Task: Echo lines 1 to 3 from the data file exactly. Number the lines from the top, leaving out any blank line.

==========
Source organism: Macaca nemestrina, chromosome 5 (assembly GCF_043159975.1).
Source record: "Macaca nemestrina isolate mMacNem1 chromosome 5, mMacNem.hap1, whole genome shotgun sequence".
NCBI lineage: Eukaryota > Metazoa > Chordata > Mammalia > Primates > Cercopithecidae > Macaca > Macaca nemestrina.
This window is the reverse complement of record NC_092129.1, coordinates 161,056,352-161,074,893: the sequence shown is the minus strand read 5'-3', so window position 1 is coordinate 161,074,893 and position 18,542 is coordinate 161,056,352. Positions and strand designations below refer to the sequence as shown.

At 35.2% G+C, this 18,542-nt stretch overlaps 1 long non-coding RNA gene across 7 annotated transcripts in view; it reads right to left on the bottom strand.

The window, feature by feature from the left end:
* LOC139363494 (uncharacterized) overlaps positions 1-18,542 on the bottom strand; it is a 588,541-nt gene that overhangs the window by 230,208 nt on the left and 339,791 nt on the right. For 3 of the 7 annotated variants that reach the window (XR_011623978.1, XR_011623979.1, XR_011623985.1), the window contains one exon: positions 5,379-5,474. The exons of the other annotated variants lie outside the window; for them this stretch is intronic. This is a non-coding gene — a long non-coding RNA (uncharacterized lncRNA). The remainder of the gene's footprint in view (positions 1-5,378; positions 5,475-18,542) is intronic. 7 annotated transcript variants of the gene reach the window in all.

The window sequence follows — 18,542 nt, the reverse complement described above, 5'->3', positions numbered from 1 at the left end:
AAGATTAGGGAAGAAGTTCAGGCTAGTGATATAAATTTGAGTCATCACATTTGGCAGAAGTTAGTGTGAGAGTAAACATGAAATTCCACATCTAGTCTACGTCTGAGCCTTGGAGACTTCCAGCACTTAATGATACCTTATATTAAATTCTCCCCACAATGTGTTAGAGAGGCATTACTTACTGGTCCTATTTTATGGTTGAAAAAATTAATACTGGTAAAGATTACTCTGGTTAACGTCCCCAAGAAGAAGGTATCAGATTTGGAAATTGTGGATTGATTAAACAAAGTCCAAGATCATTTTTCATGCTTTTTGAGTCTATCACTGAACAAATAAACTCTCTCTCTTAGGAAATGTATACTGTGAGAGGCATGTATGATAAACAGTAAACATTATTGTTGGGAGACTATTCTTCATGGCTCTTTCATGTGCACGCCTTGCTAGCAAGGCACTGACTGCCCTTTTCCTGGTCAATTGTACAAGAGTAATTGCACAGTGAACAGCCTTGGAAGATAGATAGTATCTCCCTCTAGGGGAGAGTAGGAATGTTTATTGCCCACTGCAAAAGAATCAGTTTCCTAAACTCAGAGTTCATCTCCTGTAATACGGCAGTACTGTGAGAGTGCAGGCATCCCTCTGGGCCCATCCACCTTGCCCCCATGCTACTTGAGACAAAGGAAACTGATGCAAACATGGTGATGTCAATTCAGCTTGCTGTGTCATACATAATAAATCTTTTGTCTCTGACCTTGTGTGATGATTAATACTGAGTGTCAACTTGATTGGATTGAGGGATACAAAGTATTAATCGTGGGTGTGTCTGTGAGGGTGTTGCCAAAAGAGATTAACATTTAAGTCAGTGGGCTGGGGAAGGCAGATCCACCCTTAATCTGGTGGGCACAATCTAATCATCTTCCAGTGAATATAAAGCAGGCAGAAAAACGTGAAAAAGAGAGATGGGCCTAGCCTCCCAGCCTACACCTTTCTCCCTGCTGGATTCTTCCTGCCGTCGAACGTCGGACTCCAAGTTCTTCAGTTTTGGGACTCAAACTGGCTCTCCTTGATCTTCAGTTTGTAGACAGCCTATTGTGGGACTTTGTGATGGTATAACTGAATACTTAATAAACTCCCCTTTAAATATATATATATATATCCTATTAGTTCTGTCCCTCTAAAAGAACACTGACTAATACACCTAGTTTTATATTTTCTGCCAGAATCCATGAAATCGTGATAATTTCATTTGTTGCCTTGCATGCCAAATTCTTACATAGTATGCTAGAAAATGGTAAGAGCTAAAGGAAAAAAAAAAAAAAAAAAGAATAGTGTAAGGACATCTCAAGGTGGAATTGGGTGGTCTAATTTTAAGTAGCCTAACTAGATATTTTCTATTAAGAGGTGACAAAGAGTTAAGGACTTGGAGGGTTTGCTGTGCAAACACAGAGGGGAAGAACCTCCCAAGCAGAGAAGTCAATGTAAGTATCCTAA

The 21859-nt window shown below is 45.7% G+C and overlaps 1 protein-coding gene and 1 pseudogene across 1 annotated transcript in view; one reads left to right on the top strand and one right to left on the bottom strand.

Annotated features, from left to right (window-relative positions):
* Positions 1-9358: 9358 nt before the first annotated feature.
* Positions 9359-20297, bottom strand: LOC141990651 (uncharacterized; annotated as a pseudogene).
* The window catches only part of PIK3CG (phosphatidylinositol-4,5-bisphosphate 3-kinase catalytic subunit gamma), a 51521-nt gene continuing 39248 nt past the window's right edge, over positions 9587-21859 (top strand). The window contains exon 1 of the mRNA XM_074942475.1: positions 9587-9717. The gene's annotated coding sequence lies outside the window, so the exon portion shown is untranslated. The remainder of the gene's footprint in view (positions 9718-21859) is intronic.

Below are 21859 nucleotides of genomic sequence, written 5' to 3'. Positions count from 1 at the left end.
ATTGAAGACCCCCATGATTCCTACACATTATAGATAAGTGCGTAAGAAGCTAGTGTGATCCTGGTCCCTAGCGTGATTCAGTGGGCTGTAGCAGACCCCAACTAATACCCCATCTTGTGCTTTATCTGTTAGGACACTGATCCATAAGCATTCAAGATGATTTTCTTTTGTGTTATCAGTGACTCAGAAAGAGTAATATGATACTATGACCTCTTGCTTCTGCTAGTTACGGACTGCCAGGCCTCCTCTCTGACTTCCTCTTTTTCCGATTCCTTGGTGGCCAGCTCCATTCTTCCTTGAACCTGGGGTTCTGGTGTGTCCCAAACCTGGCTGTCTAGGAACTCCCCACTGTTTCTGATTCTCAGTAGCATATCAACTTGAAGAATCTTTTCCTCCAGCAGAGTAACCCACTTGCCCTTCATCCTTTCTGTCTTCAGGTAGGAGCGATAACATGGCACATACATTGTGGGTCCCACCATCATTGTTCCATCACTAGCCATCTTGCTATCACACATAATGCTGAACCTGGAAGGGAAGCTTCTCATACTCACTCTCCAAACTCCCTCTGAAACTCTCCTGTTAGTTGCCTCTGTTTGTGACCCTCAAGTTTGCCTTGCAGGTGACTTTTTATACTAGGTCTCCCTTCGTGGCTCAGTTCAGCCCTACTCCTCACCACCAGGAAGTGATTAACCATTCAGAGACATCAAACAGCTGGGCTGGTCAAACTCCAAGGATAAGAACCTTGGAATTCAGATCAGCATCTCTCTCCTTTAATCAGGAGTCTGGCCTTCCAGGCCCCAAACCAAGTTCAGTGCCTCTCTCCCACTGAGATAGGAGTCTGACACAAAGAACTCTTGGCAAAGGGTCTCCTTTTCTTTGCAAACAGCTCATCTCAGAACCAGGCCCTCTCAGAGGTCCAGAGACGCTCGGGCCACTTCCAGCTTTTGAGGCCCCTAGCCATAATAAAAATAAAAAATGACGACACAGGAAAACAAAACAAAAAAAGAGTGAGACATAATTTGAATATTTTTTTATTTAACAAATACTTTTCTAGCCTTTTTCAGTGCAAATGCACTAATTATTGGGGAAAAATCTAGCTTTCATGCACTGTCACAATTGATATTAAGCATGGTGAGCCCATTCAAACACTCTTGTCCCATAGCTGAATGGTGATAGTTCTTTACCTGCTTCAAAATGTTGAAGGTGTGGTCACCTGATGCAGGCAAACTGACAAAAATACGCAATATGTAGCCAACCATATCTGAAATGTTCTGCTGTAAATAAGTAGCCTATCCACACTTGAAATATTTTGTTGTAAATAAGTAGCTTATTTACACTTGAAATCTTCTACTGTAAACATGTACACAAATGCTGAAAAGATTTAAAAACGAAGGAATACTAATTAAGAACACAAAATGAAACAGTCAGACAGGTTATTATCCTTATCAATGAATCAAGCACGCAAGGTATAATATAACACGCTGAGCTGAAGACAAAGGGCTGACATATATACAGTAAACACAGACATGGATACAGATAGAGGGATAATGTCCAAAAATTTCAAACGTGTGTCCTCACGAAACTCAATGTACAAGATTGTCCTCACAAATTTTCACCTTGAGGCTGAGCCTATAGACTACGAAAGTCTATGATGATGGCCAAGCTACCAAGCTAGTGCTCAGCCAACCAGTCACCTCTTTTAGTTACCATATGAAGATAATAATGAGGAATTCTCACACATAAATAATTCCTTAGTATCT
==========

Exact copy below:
Source organism: Macaca nemestrina, chromosome 5 (assembly GCF_043159975.1).
Source record: "Macaca nemestrina isolate mMacNem1 chromosome 5, mMacNem.hap1, whole genome shotgun sequence".
NCBI lineage: Eukaryota > Metazoa > Chordata > Mammalia > Primates > Cercopithecidae > Macaca > Macaca nemestrina.